I know it sounds like I’m being harsh, or perhaps misjudging the entire intent of this album. But bear in mind that I’ve come back after all these months and decided to review it because I wanted to give credit where it was due and say that a few of these songs were better than I had first realized. So while I may seem mostly indifferent toward the band at this point, this isn’t meant to be a total bash-fest. More like an expression of vague hope that maybe the band will find their way out of the doldrums should a fourth (and hopefully more consistent and immersive) album ever materialize.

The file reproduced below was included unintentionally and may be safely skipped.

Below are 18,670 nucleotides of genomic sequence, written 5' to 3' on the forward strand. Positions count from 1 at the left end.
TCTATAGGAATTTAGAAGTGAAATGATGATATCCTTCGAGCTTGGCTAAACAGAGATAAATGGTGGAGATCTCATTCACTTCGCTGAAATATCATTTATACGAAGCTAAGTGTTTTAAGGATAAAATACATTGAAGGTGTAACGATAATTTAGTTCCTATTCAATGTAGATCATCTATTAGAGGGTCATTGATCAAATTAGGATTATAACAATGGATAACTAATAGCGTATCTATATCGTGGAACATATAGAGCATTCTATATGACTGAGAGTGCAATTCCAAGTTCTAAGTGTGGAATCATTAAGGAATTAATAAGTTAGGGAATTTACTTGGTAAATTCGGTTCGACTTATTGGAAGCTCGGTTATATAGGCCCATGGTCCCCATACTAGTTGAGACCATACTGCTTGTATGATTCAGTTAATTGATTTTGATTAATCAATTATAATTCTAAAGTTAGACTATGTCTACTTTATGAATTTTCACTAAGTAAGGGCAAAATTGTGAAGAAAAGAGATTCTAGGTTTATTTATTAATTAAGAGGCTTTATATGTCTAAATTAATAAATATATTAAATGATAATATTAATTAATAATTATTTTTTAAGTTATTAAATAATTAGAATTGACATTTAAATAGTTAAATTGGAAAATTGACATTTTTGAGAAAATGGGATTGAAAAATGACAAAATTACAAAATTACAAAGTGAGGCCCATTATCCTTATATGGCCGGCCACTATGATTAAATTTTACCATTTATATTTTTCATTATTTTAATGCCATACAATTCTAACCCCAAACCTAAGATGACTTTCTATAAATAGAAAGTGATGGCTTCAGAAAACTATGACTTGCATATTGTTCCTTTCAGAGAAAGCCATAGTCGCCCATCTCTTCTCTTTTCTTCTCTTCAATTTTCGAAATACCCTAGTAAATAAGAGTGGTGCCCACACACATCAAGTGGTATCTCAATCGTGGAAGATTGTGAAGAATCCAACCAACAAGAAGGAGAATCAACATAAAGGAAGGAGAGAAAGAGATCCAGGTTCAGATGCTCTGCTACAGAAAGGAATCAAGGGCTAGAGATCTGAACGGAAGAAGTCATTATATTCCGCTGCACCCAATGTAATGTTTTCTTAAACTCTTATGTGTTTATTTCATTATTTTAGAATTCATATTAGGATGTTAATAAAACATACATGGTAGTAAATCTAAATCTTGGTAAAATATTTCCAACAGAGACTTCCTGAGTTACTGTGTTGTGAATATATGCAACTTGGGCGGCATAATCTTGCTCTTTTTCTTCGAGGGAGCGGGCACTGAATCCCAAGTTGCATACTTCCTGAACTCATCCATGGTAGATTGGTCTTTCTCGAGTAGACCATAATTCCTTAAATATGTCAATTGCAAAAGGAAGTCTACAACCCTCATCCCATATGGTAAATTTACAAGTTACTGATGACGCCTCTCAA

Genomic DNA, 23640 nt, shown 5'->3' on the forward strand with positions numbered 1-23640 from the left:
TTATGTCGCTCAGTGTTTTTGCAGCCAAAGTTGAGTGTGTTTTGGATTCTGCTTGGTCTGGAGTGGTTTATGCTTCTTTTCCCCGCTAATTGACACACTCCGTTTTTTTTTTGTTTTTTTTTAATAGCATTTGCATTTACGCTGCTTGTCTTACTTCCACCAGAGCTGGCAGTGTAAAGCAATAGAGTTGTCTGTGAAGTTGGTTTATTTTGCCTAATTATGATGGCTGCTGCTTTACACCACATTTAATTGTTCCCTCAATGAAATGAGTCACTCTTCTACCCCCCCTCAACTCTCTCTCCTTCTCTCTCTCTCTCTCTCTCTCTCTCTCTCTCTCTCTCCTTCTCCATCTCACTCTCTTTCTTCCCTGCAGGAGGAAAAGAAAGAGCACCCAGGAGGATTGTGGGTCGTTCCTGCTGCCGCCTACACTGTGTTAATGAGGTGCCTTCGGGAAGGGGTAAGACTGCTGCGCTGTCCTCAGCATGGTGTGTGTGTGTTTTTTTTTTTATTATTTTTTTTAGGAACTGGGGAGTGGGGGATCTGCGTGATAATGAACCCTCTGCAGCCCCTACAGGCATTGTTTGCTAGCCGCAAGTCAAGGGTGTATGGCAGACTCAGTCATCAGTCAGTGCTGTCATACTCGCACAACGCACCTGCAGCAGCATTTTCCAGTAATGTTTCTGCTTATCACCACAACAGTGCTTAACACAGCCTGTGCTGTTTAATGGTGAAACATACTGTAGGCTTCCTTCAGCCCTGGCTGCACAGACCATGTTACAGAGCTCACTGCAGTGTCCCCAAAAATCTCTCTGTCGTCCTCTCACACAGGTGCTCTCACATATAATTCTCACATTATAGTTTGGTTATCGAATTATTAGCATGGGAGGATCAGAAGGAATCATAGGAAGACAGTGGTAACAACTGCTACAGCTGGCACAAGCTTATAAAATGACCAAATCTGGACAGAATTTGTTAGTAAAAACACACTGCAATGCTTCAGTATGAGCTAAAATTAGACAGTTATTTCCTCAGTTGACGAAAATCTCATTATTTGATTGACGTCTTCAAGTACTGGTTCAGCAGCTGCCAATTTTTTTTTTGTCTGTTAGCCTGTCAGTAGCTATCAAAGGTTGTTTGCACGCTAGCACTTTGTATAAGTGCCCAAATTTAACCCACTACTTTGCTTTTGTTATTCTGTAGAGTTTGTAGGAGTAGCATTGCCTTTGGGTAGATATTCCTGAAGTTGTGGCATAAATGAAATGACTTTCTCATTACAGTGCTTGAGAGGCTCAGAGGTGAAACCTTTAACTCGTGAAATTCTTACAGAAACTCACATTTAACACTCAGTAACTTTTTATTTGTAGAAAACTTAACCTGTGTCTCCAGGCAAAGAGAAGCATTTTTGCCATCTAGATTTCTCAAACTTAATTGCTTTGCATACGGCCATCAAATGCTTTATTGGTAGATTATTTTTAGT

The opening track, which is also the lead single I mentioned enjoying earlier, is unconventional in many ways. Previous Alt-J albums started with an intro track that was actually called “Intro”; this one cuts the intros and interludes and aims to give us nothing but self-contained songs. Previous Alt-J intro tracks were rather groove-heavy – this one establishes a memorable hook early on with its exotic guitar arpeggio and its quiet clicks and thumps, but it almost feels like it’s tiptoeing around, trying not to disturb someone sleeping in the next room. It’s a quiet start for Alt-J, that takes its sweet time to ruminate on its opening hook before getting to the meat of the song, and just when you think they’ve constructed a delicate, minimalist masterpiece with a classical bent to it behind the robotic beat, it swerves into darker, more unnerving territory by way of turning up the bass and the electronics without the live instrumentation having to get louder and obviously climactic. The vocal duties are split between three people here – keyboardist Gus Unger-Hamilton actually sings the first verse, Joe Newman takes most of the rest of it, and Ellie Roswell, lead singer of the band Wolf Alice, gets a verse as well. This seems to be a story about a “wayward lad” having his first amorous encounter and falling head over heels in love, only to realize it was just a casual hookup for the girl, and having to contemplate the weight of saying those “three worn words”, otherwise known as “I love you”, due to them being said so much that their meaning is too vague. This track piqued my curiosity right from the get-go despite its unhurried nature. The most prominent musical and lyrical elements of it easily carry the song, while closer listening reveals little sonic details – the crackling of a campfire, the giggling of a flirtatious young girl, even the diminutive little piano interlude that follows the tender chorus. It’s not at all what I expected from Alt-J, and it may be the best thing they’ve done since their debut.